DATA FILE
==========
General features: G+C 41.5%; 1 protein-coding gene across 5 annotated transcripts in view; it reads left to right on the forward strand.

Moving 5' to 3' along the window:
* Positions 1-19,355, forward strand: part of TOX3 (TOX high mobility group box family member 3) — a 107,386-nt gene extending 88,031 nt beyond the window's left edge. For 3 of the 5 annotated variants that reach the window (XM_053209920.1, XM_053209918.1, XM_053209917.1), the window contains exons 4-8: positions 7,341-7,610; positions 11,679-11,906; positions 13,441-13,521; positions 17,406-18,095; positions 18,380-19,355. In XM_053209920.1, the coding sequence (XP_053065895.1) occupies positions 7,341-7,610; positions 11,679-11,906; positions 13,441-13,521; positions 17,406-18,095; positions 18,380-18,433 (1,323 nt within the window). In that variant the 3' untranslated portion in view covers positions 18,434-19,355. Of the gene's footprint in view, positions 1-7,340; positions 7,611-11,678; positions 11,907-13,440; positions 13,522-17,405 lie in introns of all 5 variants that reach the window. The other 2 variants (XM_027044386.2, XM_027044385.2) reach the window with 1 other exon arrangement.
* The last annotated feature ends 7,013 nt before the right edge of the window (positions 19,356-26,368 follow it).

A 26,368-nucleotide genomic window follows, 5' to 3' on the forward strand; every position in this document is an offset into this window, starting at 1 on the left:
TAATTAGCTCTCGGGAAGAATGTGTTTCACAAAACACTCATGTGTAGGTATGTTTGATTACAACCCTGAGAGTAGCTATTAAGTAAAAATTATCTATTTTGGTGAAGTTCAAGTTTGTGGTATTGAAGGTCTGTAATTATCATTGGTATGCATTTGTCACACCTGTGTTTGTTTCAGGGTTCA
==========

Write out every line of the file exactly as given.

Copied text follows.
General features: G+C 41.5%; 1 protein-coding gene across 5 annotated transcripts in view; it reads left to right on the forward strand.

Moving 5' to 3' along the window:
* Positions 1-19,355, forward strand: part of TOX3 (TOX high mobility group box family member 3) — a 107,386-nt gene extending 88,031 nt beyond the window's left edge. For 3 of the 5 annotated variants that reach the window (XM_053209920.1, XM_053209918.1, XM_053209917.1), the window contains exons 4-8: positions 7,341-7,610; positions 11,679-11,906; positions 13,441-13,521; positions 17,406-18,095; positions 18,380-19,355. In XM_053209920.1, the coding sequence (XP_053065895.1) occupies positions 7,341-7,610; positions 11,679-11,906; positions 13,441-13,521; positions 17,406-18,095; positions 18,380-18,433 (1,323 nt within the window). In that variant the 3' untranslated portion in view covers positions 18,434-19,355. Of the gene's footprint in view, positions 1-7,340; positions 7,611-11,678; positions 11,907-13,440; positions 13,522-17,405 lie in introns of all 5 variants that reach the window. The other 2 variants (XM_027044386.2, XM_027044385.2) reach the window with 1 other exon arrangement.
* The last annotated feature ends 7,013 nt before the right edge of the window (positions 19,356-26,368 follow it).

A 26,368-nucleotide genomic window follows, 5' to 3' on the forward strand; every position in this document is an offset into this window, starting at 1 on the left:
TAATTAGCTCTCGGGAAGAATGTGTTTCACAAAACACTCATGTGTAGGTATGTTTGATTACAACCCTGAGAGTAGCTATTAAGTAAAAATTATCTATTTTGGTGAAGTTCAAGTTTGTGGTATTGAAGGTCTGTAATTATCATTGGTATGCATTTGTCACACCTGTGTTTGTTTCAGGGTTCA